So do you just find yourself not getting into the story sometimes? I have this problem a lot. If I leave it too long and then sit down to write... I'm just not feeling it. But it can be forced!!! Make yourself start writing again, and it'll all snap back into place within a couple of days. (Okay, sometimes 3 or 4.)

Margay said...

Good advice. I'll have to put it to work for me so I can get these characters out of my head and onto the page!
Margay

Vanessa Kelly said...

Hi Victoria - congratulations on having such a great year. And it's only March!

My first requirement in a heroine is that she be smart and capable. After that, I'm fine with her being either sexually innocent or more experienced. As a writer, though, I do find it a bit more of a challenge if I have a sexually innocent heroine. But it can be a fun challenge.

Colleen said...

Hi Victoria - thanks for taking the time to do this for us today :)

I think that in most historicals it's actually more appropriate to have a heroine be sexually inexperienced but it can become quite tedious when they are completely clueless. As you said, women are the same now as they were then and I can't believe that women didn't talk amongst themselves about such things. I think that having a heroine who might have have the experience but who at least knows the mechanics of sex is a fair balance, even for the most sheltered of women.

Have a great Wednesday!

Colleen said...

Sorry, I mean to say "having a heroine who might not have the experience but who at least knows the mechanics of sex is a fair balance..." :) It's still kind of early here on the west coast and I haven't had my coffee yet :)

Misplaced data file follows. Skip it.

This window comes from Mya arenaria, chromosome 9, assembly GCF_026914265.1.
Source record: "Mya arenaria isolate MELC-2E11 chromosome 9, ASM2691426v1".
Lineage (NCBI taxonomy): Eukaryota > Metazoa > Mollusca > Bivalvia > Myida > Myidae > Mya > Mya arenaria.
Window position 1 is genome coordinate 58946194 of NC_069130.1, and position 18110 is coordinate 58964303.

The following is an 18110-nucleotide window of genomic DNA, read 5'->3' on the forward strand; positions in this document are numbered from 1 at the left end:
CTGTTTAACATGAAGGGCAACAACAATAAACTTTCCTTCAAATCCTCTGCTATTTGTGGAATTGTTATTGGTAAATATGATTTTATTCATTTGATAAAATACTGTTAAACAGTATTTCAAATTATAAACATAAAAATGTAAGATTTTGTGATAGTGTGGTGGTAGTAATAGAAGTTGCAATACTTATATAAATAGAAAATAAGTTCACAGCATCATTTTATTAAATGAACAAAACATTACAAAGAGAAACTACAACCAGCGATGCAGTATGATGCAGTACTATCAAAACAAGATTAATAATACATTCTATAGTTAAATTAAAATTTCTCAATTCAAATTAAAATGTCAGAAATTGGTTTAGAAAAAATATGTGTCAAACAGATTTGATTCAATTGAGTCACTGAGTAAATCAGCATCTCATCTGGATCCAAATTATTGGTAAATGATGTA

jcp said...

I don't mind either innocent or experience but I can't tolerate a heroine who is clueless or completely disregards the mores of the era or doesn't seem to care what people think.

Raven99 said...

When I read contemporary romances, I want my heroines to have experience and to go after what they want. When I read historical romance, I can take both experienced or innocent heroines. Humans are sexual by nature, so I can understand characters who have strong desires and act on them. I also understand, though, that there was a lot of pressure on women to remain virginal and pure during certain times in history. So innocent characters don't bother me too much. However, I do think that even innocent heroines should know the basics of sex and what to expect.

Virginia said...

Hello Victoria, nice to see you here. I have never read any of your books, but I would love too. I love historical romance books and have been reading them for years. Its the only way to go. I really like the idea of having innocent characters, you don't see this to often. I am looking forward to reading one of your books.

Meljprincess said...

I like an experienced woman. It drives me crazy when the hero's had many lovers but the heroine is a virgin. While I'm on the subject of sex and btw "I expect there was plenty of “self-pleasuring” going on." LOL! It seems in every romance I read, the hero's penis is so large it won't fit through the front door! Puhlease! Victoria, I'd love to read one of your books. Now that's my self-pleasuring.

Mel K.
Meljprincess AT aol DOT com

Tracey Devlyn said...

Hi Victoria!
I'm looking forward to reading Lessons in Pleasure.